The University of Tennessee, Knoxville


Collecting cores from the Seal Cove Shipwreck, Acadia NP, Maine Lauren and Maegen enjoying the view, Beartooth Mountains, Wyoming Sampling the Bledsoe Cabin, Wynnewood State Historic Site, Tennessee Members of the LTRS present at the SEDAAG conference in Roanoke, Virginia We sample at the coolest places! Lolo National Forest, Montana Ready to sample the Thomas Pate/Cole Digges House in Yorktown, Virginia Sarah Wayman at her study site in El Malpais National Monument, New Mexico Lauren coring the Harding Cabin at Belle Meade Plantation, Tennessee Maggie, Jessica, and Lisa doing fieldwork, Payette National Forest, Idaho Alex Dye takes notes at his study site on Rainy Mountain, Georgia Allison coring a large pine at Norris Dam State Park, Tennessee Liz shows off a fire-scarred pine on Big Pine Key in the Florida Keys Sampling oaks at the Cumberland Homesteads Historic District, Tennessee Sarah Wayman carefully measures the ring widths on a rare violin Grant cores a ponderosa pine at El Morro National Monument, New Mexico Maegen Rochner coring the Harned Cabin in Norris, Tennessee Henri saws into a fire-scarred pine, Paxton Springs, New Mexico Lauren extracts a beautiful oak core, Sabine Hill Historic Site, Tennessee


Here at the University of Tennessee, we are proud to house a world-class state-of-the-art laboratory for tree-ring research. The Laboratory of Tree-Ring Science is supported by the Department of Geography and the College of Arts and Sciences, supplemented by funds from the National Science Foundation and many private donations. The laboratory is housed in the Science and Engineering Research Facility (SERF), occupying four spacious, well-equipped rooms with all the amenities. We are a dynamic and energetic group consisting of faculty members, graduate students, and undergraduate students, all actively involved in dendrochronology, engaged in various research projects that cover archaeology to fire history to climate reconstruction. We regularly engage in active research with faculty and graduate students in the Departments of Anthropology, Civil and Environmental Engineering, Earth and Planetary Sciences, and Forestry, Wildlife, and Fisheries, as well as with personnel from Oak Ridge National Laboratory, the National Park Service, and the Tennessee Valley Authority.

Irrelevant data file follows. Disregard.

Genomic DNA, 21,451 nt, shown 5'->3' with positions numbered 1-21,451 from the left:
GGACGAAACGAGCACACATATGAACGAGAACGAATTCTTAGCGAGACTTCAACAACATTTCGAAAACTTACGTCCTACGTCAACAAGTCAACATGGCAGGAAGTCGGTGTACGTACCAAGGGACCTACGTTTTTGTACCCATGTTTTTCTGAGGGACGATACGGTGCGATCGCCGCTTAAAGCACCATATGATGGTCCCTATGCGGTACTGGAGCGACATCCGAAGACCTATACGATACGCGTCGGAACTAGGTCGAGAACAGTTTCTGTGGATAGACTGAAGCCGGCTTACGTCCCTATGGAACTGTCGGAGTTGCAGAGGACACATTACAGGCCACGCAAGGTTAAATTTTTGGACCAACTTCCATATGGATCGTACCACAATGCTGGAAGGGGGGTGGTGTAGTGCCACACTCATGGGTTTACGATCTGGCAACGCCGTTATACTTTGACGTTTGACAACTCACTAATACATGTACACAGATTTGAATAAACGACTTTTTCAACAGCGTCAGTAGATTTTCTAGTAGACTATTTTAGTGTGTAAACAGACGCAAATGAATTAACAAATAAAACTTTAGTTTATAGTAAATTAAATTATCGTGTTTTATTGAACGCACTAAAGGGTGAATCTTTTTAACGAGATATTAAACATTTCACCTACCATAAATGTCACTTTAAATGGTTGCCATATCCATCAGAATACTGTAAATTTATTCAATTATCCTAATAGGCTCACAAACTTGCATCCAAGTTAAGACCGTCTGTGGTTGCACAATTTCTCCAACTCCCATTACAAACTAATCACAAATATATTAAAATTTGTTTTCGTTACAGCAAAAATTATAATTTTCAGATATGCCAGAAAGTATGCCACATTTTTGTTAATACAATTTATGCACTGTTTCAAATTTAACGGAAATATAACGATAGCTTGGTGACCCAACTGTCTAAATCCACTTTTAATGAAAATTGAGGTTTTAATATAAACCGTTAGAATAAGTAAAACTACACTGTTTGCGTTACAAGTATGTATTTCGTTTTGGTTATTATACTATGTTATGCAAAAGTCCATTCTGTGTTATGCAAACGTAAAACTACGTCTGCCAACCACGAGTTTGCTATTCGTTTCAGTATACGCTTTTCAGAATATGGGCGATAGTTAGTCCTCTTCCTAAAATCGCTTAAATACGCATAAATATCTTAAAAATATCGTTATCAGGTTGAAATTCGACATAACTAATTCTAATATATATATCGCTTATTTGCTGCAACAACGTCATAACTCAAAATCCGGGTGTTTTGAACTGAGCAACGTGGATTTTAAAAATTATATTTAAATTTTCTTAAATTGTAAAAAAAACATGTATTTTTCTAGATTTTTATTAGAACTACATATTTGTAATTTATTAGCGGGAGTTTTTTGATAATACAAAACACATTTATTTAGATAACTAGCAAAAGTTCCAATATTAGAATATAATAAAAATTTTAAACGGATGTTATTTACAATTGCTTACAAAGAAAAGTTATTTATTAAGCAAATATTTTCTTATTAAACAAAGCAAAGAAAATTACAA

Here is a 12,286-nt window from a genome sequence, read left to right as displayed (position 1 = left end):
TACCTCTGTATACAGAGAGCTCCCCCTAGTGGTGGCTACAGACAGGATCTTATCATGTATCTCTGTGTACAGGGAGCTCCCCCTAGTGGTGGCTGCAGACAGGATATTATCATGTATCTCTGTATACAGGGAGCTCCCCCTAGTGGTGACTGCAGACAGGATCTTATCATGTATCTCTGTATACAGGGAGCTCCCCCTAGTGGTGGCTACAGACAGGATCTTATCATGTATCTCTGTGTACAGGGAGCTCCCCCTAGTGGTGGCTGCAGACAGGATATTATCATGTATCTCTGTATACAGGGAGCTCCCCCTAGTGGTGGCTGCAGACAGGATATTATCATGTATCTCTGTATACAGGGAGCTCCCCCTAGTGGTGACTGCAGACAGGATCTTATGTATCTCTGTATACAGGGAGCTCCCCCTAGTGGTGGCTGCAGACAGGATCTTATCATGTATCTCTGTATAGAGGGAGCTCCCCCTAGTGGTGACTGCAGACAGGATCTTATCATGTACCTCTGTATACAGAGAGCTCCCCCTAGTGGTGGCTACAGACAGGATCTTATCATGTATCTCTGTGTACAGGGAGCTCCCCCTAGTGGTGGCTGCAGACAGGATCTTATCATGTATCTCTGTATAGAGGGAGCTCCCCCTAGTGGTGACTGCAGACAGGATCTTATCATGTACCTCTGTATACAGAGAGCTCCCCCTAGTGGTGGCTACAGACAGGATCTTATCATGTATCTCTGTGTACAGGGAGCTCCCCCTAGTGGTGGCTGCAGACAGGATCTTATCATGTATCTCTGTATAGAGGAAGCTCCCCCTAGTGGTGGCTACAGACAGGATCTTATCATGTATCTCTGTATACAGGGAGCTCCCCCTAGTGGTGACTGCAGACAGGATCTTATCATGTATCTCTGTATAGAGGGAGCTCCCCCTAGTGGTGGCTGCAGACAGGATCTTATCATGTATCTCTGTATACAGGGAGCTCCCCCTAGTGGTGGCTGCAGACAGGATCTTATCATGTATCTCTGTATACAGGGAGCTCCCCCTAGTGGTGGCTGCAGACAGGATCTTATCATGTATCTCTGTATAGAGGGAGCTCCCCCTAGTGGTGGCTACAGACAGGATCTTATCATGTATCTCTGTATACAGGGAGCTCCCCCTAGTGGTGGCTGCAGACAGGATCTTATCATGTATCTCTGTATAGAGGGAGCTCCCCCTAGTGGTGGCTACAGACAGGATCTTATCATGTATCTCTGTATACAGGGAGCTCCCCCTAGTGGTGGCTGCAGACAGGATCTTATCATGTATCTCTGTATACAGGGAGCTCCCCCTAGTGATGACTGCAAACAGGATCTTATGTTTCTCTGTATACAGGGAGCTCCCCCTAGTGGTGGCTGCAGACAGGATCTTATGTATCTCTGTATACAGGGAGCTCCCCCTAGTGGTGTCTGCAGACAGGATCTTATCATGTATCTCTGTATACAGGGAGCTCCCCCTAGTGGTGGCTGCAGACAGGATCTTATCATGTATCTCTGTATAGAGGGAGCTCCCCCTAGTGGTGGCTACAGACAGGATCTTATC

Our Mission

Dendrochronology is a retrospective science that can provide glimpses into our environment long before humans pervasively altered the natural environment. We seek to learn more about the past to better understand the present so that we may be better prepared for the future. While the present may be the key to the past, without a doubt, the past may be the key to the future. Our goal is to conduct cutting-edge research in many facets of the Physical and Cultural sciences, and provide new knowledge concerning processes, both natural and human, that affect our environment. Our research is applied research. We believe that science is more fulfilling and rewarding when applied to improve the quality of living for humankind in some way.

Come Study With Us!

If you're interesting in joining a dynamic laboratory engaged in the full spectrum of dendrochronological research to further your graduate and professional careers, contact me and I'll be glad to talk with you about opportunities we have available. I can promise you that your training in our laboratory will prepare you for a satisfying and rewarding career upon graduation.

The University of Tennessee, Knoxville. Big Orange. Big Ideas.

Knoxville, Tennessee 37996 | 865-974-1000
The flagship campus of the University of Tennessee System